One year after Alabama became the 43rd state to allow for charter schools, one such enterprise has the go-ahead to begin classes for the 2017-2018 school year.
On Tuesday, the state’s charter school commission approved an application to open the Accel Day and Evening Academy, which will be overseen by the Mobile Area Education Foundation. It rejected one proposal — Edge Preparatory School in Huntsville — and gave a preliminary OK to a Huntsville-based charter operated by the Sports Leadership and Management Foundation.
The least surprising news — at least for longtime observers of public education in Alabama — is that the Mobile Area Education Foundation’s application was approved. MAEF has a long and successful track record. The driving force behind the foundation — Carolyn Akers — was The Star’s Alabamian of the Year for 2012.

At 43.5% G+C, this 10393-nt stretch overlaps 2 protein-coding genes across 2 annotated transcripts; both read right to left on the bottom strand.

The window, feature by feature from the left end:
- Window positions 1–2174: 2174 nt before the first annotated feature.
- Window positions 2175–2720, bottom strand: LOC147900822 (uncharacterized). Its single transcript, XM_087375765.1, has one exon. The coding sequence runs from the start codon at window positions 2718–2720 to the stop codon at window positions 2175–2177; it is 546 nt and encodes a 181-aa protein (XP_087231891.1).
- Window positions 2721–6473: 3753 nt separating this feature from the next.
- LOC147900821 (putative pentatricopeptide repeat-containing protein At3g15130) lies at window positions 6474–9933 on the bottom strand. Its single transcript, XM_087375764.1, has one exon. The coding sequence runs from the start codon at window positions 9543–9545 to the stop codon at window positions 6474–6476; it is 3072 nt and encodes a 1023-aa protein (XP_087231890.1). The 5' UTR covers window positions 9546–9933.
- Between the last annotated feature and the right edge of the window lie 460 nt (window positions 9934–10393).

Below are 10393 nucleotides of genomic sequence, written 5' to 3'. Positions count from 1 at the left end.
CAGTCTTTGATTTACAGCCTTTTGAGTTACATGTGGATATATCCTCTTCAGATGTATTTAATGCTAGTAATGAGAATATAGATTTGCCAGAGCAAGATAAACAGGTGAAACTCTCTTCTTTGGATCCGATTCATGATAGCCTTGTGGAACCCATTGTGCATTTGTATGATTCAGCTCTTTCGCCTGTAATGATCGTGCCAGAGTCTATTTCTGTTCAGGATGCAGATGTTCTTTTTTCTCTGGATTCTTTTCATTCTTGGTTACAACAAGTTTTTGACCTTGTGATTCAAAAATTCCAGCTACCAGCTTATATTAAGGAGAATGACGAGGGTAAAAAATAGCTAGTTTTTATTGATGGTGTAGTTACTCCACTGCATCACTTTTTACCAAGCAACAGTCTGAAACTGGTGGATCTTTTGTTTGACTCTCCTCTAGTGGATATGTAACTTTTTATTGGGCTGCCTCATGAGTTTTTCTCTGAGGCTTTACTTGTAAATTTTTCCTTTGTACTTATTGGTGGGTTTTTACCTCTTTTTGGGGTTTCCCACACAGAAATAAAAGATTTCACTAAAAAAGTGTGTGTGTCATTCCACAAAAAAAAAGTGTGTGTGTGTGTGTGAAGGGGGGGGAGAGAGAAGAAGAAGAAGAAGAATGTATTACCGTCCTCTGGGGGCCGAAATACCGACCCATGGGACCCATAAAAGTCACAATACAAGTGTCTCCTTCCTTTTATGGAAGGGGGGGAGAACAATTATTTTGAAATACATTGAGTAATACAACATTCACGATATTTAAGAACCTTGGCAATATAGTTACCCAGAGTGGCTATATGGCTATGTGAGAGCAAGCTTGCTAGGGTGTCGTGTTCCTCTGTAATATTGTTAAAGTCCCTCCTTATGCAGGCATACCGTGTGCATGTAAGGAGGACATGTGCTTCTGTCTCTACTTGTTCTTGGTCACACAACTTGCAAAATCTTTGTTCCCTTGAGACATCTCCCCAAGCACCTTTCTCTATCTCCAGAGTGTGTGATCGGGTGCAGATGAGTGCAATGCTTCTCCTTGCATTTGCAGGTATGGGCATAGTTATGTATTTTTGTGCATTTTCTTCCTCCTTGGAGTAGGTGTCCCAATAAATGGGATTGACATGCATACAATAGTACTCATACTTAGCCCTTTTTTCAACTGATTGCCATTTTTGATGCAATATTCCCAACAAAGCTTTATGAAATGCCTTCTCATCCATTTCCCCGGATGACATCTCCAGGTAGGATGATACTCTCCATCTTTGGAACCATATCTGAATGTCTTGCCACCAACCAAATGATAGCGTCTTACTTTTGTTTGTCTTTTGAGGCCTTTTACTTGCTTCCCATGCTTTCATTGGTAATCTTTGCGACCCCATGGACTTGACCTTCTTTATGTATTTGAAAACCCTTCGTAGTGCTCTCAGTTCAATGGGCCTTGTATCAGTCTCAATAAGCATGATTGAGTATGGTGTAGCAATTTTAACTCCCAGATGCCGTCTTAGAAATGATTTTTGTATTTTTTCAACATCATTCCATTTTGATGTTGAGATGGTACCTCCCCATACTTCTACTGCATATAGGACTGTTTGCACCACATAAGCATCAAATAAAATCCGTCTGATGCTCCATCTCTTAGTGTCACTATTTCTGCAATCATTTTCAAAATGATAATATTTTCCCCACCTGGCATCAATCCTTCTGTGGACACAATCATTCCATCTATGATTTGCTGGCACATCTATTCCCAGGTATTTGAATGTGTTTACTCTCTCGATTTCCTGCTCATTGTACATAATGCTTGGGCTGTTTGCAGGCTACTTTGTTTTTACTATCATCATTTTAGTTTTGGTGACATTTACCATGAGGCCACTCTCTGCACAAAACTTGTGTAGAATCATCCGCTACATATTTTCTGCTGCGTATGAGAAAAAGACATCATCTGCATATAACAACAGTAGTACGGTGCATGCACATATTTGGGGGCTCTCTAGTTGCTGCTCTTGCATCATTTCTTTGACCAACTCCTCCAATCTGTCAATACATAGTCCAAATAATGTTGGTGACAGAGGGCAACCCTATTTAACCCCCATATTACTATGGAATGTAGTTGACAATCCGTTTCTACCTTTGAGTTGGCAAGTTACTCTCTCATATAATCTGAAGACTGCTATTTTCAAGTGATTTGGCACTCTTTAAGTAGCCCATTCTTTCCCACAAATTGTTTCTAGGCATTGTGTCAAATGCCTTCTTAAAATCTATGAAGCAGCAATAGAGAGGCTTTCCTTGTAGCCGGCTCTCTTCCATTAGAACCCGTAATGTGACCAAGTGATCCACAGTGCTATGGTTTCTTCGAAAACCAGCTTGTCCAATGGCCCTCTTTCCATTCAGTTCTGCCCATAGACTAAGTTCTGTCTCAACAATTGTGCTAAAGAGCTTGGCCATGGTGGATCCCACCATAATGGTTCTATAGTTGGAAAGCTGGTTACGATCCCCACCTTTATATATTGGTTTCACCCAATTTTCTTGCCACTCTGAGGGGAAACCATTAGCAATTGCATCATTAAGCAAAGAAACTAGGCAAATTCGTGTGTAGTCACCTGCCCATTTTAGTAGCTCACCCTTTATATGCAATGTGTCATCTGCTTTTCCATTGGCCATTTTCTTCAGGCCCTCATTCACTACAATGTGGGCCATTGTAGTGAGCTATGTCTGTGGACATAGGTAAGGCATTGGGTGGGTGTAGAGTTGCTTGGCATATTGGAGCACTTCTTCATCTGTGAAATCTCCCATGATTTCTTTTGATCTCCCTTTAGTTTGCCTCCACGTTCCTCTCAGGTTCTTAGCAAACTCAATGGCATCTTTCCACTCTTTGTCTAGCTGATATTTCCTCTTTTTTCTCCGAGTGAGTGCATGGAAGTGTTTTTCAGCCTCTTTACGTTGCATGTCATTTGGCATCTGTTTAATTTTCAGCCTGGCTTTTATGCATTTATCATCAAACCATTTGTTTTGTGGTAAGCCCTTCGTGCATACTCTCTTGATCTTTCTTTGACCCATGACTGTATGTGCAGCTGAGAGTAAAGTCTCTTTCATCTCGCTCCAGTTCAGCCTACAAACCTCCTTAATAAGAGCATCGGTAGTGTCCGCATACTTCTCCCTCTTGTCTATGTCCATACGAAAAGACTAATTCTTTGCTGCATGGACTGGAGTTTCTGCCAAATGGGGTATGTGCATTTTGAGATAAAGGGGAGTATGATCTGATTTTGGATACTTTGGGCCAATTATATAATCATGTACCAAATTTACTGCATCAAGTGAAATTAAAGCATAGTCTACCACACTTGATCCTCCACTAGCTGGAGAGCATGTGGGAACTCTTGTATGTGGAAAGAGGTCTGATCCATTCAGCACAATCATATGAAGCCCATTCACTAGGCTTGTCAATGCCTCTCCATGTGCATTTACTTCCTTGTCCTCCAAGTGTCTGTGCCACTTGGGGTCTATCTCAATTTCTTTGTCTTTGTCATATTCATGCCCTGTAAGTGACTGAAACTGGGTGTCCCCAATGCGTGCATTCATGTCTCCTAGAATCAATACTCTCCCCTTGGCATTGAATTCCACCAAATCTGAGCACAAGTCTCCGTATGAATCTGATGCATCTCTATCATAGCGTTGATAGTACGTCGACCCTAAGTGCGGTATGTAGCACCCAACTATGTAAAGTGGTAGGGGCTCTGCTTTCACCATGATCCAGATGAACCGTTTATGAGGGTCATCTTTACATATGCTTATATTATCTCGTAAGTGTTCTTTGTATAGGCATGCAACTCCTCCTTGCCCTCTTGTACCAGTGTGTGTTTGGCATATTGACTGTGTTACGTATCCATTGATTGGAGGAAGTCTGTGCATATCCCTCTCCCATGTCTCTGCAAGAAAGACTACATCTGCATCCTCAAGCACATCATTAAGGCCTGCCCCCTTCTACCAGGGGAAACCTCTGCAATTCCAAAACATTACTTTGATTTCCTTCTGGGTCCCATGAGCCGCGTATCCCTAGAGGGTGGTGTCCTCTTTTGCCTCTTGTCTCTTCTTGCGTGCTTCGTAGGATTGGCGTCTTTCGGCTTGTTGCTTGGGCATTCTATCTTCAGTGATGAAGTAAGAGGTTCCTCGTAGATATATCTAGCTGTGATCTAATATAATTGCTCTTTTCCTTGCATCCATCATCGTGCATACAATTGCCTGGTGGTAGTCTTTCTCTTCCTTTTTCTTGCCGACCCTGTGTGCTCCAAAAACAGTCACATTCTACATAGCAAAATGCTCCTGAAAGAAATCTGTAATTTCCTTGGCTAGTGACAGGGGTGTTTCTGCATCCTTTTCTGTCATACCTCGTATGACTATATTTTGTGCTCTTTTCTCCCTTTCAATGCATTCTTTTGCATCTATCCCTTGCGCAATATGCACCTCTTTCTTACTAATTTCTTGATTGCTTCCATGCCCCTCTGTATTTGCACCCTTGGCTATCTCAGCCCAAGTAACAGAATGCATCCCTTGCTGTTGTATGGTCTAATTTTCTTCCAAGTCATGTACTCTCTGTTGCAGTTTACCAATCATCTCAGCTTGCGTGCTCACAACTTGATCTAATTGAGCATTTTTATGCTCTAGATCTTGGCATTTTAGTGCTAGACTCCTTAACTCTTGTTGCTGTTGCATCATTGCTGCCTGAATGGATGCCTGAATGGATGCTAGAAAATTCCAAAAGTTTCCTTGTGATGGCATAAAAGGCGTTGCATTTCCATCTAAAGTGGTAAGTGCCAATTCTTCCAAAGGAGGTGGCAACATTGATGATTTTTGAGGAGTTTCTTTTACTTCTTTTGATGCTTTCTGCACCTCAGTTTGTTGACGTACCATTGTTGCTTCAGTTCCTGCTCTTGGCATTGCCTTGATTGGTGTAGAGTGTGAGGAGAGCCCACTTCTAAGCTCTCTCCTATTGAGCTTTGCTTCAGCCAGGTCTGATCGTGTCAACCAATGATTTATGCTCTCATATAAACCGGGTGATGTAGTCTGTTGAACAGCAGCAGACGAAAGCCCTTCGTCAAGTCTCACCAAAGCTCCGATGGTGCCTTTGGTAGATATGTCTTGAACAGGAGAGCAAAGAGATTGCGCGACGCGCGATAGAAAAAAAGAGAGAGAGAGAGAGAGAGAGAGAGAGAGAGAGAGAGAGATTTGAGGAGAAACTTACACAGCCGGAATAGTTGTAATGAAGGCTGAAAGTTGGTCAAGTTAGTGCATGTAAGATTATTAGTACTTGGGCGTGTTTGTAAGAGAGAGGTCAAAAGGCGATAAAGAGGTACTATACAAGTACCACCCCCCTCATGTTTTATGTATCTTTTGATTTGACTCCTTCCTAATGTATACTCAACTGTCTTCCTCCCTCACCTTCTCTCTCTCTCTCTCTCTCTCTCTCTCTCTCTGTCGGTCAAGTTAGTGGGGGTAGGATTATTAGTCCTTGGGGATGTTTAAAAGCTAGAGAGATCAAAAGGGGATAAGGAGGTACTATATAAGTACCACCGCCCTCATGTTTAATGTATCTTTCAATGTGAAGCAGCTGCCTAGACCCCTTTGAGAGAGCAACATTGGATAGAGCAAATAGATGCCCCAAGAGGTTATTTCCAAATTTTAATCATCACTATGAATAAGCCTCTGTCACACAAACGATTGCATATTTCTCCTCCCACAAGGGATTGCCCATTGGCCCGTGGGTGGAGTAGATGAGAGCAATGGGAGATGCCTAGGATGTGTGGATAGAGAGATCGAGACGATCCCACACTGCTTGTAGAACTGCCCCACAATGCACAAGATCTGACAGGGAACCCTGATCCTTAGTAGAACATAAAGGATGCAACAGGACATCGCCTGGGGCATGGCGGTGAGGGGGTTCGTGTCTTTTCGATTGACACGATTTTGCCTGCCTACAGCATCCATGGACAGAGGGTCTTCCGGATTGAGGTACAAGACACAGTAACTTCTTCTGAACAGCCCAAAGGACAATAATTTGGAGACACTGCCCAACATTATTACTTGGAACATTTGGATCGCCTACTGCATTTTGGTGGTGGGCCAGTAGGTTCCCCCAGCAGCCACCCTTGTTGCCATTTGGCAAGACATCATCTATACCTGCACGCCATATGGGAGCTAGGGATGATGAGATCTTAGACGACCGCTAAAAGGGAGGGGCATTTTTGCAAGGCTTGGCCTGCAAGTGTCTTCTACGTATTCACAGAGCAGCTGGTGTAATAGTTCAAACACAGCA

A quarter-century ago, a collection of Mobile residents set out to put their school district on a path to success and keep it there.
This “linking communities and schools works,” Akers wrote in 2011 of the effort. “Schools, classrooms, teachers and student achievement scores improved. The achievement gap between those in poverty and those not in poverty and black and white students closed. Citizens believed that because of their work, students were learning more and had more opportunities than before. There are more students achieving at higher levels in Mobile than at any time in the community’s history.”
Anniston could take a lesson from the Mobile Area Education Foundation. Working together toward a central goal of educating all children in a community works. Discord, legal fights and arguments don’t work.